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Climbing into reading 

In Harper Lee’s To Kill a Mockingbird, Scout complains to Atticus about her first grade teacher, Miss Caroline, who “said you taught me all wrong.” Apparently, Miss Caroline had her own views on how to teach young children reading and didn’t want Atticus to teach Scout (“you tell him I’ll take over from here and try to undo the damage”). Atticus is amused at this comment and proceeds to teach Scout a valuable lesson. “First of all,” he said, “if you can learn a simple trick, Scout, you’ll get along a lot better with all kinds of folks. You never really understand a person until you consider things from his point of view—until you climb into his skin and walk around in it.”

Reading can help us climb into another’s point of view. For teenagers who are struggling with the transition to adulthood, reading can provide a means to understand how others have handled these transitions. The Common Core Reading Standards note that students “come to understand other perspectives and cultures” by reading widely. In fact, these standards promote reading in four domains: Literature, Informational Texts in English/Language Arts, History/Social Studies, and Science/Math/Technology. To Kill a Mockingbird is an excellent example of literature that helps us understand adult and child perspectives in the racially charged 1930s South. The other three domains can also provide insights.

Eric Liu is an ABC (American-born Chinese) who struggled to fit in between his white friends (who called him an “honorary white”) and his Chinese friends (who called him “banana”).  His book, The Accidental Asian: Notes of a Native Speaker, chronicles his efforts to combine both worlds as he goes from high school to Yale and then to become a speechwriter for President Clinton. Liu writes of how America is changing: “What it means to be American—in spirit, in blood—is something far more borrowed and commingled than anything previous generations ever knew.”


“‘You never really understand a person until you consider things from his point of view’”


Elizabeth Cady Stanton’s father was a lawyer. As a teenager, Stanton liked to hang out at his office, listen to his cases, and read his law books. She discovered what she thought was a strange law. When a father died, all his money and land went to his eldest son. The mother usually got nothing. She told her father to go change these laws. He said it wasn’t that easy.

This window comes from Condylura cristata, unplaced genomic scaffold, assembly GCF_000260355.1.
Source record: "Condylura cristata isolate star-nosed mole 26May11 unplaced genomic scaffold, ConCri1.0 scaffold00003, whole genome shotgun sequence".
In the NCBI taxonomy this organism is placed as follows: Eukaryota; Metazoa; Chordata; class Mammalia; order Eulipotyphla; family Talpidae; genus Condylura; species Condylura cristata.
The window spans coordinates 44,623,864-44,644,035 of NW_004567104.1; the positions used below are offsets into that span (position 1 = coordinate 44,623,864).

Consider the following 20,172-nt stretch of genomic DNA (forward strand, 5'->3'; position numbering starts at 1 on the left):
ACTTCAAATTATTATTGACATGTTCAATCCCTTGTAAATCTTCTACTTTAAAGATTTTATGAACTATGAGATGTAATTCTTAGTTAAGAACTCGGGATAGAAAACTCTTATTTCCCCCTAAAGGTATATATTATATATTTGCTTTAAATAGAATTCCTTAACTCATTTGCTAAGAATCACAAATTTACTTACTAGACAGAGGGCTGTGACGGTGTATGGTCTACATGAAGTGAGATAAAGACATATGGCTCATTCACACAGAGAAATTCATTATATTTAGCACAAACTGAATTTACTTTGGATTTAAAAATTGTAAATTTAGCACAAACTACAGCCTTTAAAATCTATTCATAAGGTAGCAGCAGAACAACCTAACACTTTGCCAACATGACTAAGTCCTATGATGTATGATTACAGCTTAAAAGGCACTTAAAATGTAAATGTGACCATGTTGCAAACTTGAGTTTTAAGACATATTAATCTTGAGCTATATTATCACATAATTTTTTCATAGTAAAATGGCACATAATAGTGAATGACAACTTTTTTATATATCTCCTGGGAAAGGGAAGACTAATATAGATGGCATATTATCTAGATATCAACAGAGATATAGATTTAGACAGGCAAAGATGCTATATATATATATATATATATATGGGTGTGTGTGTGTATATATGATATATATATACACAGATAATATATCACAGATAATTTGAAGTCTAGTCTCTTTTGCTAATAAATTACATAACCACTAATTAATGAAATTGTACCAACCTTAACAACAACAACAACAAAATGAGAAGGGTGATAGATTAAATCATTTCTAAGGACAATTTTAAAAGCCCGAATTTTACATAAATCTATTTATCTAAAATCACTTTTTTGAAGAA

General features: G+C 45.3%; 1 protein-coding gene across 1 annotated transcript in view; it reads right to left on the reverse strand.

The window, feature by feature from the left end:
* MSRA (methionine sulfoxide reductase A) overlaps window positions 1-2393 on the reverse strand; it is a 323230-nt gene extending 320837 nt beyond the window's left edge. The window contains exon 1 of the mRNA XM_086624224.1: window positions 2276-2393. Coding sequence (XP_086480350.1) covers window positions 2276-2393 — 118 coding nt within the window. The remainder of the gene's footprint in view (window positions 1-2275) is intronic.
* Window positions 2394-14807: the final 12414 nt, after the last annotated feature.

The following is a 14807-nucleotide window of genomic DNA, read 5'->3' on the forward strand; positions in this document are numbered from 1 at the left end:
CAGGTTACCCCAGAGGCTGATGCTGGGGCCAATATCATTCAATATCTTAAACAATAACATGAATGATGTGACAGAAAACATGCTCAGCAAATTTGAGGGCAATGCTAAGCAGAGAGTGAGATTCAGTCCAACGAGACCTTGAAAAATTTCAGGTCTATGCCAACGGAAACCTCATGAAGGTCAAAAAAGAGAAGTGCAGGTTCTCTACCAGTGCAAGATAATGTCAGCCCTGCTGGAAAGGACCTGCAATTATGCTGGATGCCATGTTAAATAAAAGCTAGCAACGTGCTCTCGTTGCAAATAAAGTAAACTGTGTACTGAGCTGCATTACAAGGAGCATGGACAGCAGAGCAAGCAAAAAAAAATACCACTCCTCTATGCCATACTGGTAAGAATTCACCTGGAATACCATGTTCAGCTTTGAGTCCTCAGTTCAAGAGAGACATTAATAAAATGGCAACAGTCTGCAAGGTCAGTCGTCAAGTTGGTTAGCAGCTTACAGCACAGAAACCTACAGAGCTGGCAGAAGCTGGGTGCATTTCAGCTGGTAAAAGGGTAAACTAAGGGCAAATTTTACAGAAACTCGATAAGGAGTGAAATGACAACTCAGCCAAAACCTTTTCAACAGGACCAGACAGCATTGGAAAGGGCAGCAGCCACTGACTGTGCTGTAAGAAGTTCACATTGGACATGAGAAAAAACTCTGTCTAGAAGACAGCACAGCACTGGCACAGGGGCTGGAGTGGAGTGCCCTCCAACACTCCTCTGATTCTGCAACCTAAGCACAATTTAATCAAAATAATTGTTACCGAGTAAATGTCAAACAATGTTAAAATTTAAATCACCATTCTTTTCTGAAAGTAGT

“When you are grown up, and able to prepare a speech,” said he, “ you must go down to Albany and talk to the legislators; tell them all you have seen in this office—the sufferings of these [women]. . .robbed of their inheritance and left dependent on their unworthy sons, and, if you can persuade them to pass new laws, the old ones will be a dead letter.” Thus was the future object of my life foreshadowed and my duty plainly outlined.

This teenage event changed Stanton’s life. She and Susan B. Anthony would work their whole lives to help earn women the right to vote. Their history is described in Geoffrey Ward and Ken Burns’ remarkable Not For Ourselves Alone: The Story of Elizabeth Cady Stanton and Susan B. Anthony.

Albert Einstein dropped out of high school in Germany due to personal difficulties with teachers and his family’s financial problems. Moving to Switzerland, he applied to the Zurich Polytechnic. He passed the entrance exams in math and science but failed in other subjects. He studied for a year at a small school before passing the exams the second time around. After graduation, he worked as a patent clerk before he had his “miracle year” in 1905, developing theories on light quanta, Brownian motion, and the special theory of relativity. Walter Isaacson, in Einstein: His Life and Universe, charts Einstein’s struggles and scientific discoveries.

Reading can help teenagers understand how past and present personalities have dealt with choices and crises. The Common Core Standards emphasis on diversity should change how high school teachers and students approach the school day.

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